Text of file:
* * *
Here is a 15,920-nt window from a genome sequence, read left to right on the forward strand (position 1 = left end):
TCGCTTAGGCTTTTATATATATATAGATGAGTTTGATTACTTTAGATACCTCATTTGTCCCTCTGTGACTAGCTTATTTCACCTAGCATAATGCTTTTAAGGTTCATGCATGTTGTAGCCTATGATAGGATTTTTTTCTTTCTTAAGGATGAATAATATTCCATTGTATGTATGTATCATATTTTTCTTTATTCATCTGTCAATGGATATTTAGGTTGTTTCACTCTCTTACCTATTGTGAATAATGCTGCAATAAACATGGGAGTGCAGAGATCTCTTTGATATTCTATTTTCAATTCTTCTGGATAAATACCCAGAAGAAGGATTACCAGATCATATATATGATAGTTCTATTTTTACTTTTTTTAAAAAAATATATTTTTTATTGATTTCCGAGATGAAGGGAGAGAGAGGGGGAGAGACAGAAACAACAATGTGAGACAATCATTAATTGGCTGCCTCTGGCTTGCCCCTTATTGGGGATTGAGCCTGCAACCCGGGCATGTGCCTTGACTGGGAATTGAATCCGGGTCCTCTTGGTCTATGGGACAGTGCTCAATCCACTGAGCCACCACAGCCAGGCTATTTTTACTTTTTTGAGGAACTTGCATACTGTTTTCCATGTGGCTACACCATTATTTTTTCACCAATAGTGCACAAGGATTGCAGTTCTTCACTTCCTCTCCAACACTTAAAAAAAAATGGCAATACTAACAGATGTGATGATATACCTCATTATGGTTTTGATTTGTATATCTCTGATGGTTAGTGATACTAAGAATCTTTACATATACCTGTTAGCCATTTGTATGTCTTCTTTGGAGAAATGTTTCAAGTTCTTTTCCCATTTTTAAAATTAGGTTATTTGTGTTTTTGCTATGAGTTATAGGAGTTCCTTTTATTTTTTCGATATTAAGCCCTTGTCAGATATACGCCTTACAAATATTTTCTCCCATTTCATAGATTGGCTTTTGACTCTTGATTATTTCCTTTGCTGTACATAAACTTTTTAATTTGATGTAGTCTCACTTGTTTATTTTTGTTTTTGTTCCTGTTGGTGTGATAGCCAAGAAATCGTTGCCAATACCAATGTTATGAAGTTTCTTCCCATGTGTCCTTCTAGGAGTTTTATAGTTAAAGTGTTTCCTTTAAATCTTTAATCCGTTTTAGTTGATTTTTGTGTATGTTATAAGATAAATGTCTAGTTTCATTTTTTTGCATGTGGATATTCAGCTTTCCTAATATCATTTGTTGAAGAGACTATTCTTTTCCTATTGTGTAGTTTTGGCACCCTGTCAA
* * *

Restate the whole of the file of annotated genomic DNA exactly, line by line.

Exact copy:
Here is a 15,920-nt window from a genome sequence, read left to right on the forward strand (position 1 = left end):
TCGCTTAGGCTTTTATATATATATAGATGAGTTTGATTACTTTAGATACCTCATTTGTCCCTCTGTGACTAGCTTATTTCACCTAGCATAATGCTTTTAAGGTTCATGCATGTTGTAGCCTATGATAGGATTTTTTTCTTTCTTAAGGATGAATAATATTCCATTGTATGTATGTATCATATTTTTCTTTATTCATCTGTCAATGGATATTTAGGTTGTTTCACTCTCTTACCTATTGTGAATAATGCTGCAATAAACATGGGAGTGCAGAGATCTCTTTGATATTCTATTTTCAATTCTTCTGGATAAATACCCAGAAGAAGGATTACCAGATCATATATATGATAGTTCTATTTTTACTTTTTTTAAAAAAATATATTTTTTATTGATTTCCGAGATGAAGGGAGAGAGAGGGGGAGAGACAGAAACAACAATGTGAGACAATCATTAATTGGCTGCCTCTGGCTTGCCCCTTATTGGGGATTGAGCCTGCAACCCGGGCATGTGCCTTGACTGGGAATTGAATCCGGGTCCTCTTGGTCTATGGGACAGTGCTCAATCCACTGAGCCACCACAGCCAGGCTATTTTTACTTTTTTGAGGAACTTGCATACTGTTTTCCATGTGGCTACACCATTATTTTTTCACCAATAGTGCACAAGGATTGCAGTTCTTCACTTCCTCTCCAACACTTAAAAAAAAATGGCAATACTAACAGATGTGATGATATACCTCATTATGGTTTTGATTTGTATATCTCTGATGGTTAGTGATACTAAGAATCTTTACATATACCTGTTAGCCATTTGTATGTCTTCTTTGGAGAAATGTTTCAAGTTCTTTTCCCATTTTTAAAATTAGGTTATTTGTGTTTTTGCTATGAGTTATAGGAGTTCCTTTTATTTTTTCGATATTAAGCCCTTGTCAGATATACGCCTTACAAATATTTTCTCCCATTTCATAGATTGGCTTTTGACTCTTGATTATTTCCTTTGCTGTACATAAACTTTTTAATTTGATGTAGTCTCACTTGTTTATTTTTGTTTTTGTTCCTGTTGGTGTGATAGCCAAGAAATCGTTGCCAATACCAATGTTATGAAGTTTCTTCCCATGTGTCCTTCTAGGAGTTTTATAGTTAAAGTGTTTCCTTTAAATCTTTAATCCGTTTTAGTTGATTTTTGTGTATGTTATAAGATAAATGTCTAGTTTCATTTTTTTGCATGTGGATATTCAGCTTTCCTAATATCATTTGTTGAAGAGACTATTCTTTTCCTATTGTGTAGTTTTGGCACCCTGTCAA